Myths and Facts
About Vocational Centers
14(c) Wage Certificates!
Dear VOR Families and Friends,
Please help us spread the word, by asking your Members of Congress to reconsider any provisions in the Raise The Wage Act that would phase out or eliminate Vocational Centers for people with Intellectual and Developmental Disabilities (IDD) and the specialized wage certificates that enable them to participate in these programs.
While we encourage the development of competitive employment opportunities for those who are able to participate, we know that this is not the reality for many individuals with IDD, severe autism, and self-injurious or aggressive behaviors. Vocational Centers provide a niche employment opportunity for a cohort of individuals with a unique combination of both abilities and disabilities, who desire to develop skills, to be productive members of society, and to participate in a community of their peers.
We hope you will help us to dispel these myths and help our elected officials understand the facts about the opportunities that vocational centers provide.
MYTHS AND FACTS ABOUT VOCATIONAL WORK CENTERS
MYTH 1: Eliminating 14(c) certificates of the Fair Labors and Standards Act will increase employment rates of all individuals with disabilities.
FACT: 14(c) wage certificates of the Fair Labors and Standards Act allow employers to afford to provide the specialized services needed by people with IDD who are not able to adapt to competitive employment. Eliminating these wage certificates will force the closure of vocational work centers, eliminating jobs with no replacement in competitive employment.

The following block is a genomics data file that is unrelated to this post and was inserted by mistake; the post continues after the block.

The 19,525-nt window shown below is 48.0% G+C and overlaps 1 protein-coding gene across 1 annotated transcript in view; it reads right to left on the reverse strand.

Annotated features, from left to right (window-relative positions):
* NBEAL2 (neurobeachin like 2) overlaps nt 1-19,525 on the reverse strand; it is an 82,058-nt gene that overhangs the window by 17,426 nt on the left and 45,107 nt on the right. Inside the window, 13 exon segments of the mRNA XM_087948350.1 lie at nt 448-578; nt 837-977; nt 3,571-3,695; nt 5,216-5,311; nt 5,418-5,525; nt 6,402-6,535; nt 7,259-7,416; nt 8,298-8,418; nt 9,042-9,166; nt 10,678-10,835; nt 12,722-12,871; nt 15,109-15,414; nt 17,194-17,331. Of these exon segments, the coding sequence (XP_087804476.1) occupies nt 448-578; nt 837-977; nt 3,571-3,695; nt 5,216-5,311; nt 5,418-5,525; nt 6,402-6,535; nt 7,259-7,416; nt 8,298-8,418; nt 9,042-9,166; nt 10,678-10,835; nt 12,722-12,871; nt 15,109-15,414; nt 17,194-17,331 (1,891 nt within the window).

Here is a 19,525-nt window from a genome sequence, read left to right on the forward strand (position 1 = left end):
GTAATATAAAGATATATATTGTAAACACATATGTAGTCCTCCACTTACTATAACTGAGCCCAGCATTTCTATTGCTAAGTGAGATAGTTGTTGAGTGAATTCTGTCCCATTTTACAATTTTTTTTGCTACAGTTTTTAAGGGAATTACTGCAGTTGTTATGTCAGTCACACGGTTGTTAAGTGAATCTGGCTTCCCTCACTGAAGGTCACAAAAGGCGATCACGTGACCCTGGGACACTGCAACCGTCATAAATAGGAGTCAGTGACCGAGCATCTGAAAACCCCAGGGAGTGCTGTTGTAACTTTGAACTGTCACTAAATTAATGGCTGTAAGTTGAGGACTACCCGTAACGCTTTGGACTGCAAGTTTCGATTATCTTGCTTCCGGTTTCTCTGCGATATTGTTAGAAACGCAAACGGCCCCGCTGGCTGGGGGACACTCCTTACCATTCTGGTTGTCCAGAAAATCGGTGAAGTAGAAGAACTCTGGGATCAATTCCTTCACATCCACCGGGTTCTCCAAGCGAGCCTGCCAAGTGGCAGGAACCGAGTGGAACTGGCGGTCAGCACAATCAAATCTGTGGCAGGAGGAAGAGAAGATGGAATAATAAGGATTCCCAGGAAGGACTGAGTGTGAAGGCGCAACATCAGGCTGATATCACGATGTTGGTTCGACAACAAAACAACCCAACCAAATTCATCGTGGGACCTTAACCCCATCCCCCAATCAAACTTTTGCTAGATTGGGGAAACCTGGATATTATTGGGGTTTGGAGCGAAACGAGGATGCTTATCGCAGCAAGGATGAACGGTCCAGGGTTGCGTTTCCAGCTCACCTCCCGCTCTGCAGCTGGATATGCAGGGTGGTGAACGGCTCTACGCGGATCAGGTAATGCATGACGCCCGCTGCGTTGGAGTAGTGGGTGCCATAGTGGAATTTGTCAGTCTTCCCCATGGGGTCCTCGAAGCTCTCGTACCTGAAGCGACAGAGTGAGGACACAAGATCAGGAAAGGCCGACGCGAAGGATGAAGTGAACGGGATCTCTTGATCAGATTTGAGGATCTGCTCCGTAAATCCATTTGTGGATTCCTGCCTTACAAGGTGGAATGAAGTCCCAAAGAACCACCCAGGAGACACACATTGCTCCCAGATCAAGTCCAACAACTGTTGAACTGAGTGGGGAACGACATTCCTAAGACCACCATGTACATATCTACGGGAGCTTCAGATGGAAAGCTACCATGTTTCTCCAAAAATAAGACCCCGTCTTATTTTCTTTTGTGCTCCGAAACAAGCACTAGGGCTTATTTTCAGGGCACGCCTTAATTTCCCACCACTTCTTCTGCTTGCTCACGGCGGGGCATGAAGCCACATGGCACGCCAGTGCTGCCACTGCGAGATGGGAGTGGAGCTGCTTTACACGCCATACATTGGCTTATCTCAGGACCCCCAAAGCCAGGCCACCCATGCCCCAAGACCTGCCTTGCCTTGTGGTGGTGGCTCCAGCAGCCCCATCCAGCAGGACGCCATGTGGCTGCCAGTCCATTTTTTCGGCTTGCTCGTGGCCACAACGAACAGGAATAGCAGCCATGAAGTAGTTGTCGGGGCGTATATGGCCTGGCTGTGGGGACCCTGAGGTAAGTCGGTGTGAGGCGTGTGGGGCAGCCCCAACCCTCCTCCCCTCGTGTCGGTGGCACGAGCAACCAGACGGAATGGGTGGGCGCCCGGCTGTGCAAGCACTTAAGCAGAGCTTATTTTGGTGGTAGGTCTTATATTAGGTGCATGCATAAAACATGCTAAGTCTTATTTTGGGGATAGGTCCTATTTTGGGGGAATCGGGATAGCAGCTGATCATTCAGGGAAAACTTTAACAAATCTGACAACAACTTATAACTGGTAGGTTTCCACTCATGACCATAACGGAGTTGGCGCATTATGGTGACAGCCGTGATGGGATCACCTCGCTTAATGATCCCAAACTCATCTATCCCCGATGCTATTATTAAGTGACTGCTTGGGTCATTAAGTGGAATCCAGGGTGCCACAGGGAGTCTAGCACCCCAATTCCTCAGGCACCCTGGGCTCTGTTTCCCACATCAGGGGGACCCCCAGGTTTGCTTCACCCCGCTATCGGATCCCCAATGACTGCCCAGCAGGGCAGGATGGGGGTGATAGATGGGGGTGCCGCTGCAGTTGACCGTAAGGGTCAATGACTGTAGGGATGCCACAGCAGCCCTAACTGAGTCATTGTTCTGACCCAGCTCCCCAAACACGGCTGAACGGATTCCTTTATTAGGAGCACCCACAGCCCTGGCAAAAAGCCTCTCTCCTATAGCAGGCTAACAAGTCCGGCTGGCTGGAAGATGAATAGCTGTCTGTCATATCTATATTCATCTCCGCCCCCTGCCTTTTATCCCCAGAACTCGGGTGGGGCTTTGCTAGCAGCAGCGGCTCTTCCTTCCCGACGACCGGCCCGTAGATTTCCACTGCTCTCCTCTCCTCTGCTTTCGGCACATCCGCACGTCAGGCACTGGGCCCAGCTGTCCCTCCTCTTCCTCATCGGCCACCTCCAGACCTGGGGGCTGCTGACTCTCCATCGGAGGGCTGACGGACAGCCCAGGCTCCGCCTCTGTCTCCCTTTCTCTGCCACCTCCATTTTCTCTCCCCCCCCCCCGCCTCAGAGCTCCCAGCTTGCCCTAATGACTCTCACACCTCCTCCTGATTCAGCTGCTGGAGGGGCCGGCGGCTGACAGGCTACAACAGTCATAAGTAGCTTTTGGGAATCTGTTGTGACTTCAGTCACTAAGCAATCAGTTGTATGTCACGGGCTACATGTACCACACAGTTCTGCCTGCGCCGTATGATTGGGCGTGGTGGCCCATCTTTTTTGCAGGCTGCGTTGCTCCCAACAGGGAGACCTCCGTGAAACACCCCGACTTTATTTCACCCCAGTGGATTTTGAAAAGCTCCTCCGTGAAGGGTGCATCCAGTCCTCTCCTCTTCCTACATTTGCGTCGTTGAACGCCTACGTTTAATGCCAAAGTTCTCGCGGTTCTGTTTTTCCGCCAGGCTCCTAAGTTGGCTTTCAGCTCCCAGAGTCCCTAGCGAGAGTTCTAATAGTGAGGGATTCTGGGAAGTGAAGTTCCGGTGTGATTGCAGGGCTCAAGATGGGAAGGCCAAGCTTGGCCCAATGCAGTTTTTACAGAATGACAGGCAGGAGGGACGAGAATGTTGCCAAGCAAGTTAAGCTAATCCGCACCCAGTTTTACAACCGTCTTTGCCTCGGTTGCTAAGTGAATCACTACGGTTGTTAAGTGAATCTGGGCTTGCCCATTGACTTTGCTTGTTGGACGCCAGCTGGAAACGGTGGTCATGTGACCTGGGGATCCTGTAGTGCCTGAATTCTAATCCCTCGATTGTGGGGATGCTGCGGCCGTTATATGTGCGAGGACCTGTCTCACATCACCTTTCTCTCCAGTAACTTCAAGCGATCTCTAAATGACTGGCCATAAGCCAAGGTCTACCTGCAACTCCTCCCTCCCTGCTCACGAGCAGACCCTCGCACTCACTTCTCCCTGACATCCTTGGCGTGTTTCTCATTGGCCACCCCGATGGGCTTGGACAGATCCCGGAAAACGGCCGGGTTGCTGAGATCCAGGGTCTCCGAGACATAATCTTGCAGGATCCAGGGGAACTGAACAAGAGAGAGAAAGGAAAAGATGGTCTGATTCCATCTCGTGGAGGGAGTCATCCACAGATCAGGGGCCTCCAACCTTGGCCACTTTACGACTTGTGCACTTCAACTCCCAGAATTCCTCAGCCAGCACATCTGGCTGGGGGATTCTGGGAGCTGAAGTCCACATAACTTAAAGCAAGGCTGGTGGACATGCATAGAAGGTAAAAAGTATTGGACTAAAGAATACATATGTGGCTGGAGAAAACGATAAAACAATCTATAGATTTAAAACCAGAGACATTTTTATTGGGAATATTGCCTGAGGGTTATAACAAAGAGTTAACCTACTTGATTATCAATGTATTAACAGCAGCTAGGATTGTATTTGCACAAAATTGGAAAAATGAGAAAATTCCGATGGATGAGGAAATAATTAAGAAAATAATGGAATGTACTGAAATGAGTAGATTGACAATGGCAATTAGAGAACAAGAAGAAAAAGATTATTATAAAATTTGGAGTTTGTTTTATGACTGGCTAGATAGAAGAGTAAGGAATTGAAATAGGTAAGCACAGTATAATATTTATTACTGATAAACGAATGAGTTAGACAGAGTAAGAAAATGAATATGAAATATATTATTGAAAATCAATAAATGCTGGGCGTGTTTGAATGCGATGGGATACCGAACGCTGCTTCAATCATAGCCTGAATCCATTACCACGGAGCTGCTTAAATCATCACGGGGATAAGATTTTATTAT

MYTH 2: People with intellectual and developmental disabilities (IDD) and their families are dissatisfied with vocational work centers.
FACT: Vocational work centers (formerly referred to as sheltered workshops) are valued for the services they provide to people with IDD who are unable to adapt to competitive employment. When these centers are threatened with closure, employees with IDD and their families are the most fervent advocates for keeping them open.
MYTH 3: Vocational work centers are isolating environments.
FACT: These work centers are part of the greater community. Those who choose jobs at work centers develop a sense of accomplishment and self-worth because of work completed. Far from being isolating, they offer people a sense of camaraderie and a chance to interact with their peers.
MYTH 4: Vocational work centers are the only choice for work for people with intellectual disabilities.
FACT: There are many resources available through state vocational rehabilitation departments to assist with opportunities for competitive employment. No one can legally be forced to work in a vocational work center.
MYTH 5: Work centers do not provide opportunities to transition to competitive employment in the community.
FACT: For those who can develop skills to work in competitive employment, work centers provide opportunities to learn skills necessary to be successful such as being on time, working with others, and completing assigned tasks.
MYTH 6: All people, no matter the nature of their disability, can find competitive employment.
FACT: Some individuals have more difficulty adapting to competitive employment. Vocational centers provide opportunities for work while providing more specialized supports such as personal hygiene care, preventing and attending to seizures, or helping with behavioral issues and developing social skills.
MYTH 7: Work centers do not provide for meaningful jobs.
MYTH 8: Oversight of vocational work centers is lax.
FACT: According to the Department of Labor: “All subminimum wages must be reviewed and adjusted, if appropriate, at periodic intervals. At a minimum, the productivity of hourly paid workers must be reevaluated every six months and a new prevailing wage survey must be conducted at least every twelve months.”
MYTH 9: Vocational work centers violate the 1999 Supreme Court Olmstead decision.
FACT: The 1999 Supreme Court Olmstead decision supports CHOICE. Closing these centers contradicts the opinion expressed by the majority of Justices in Olmstead by eliminating a desired, chosen and helpful employment option.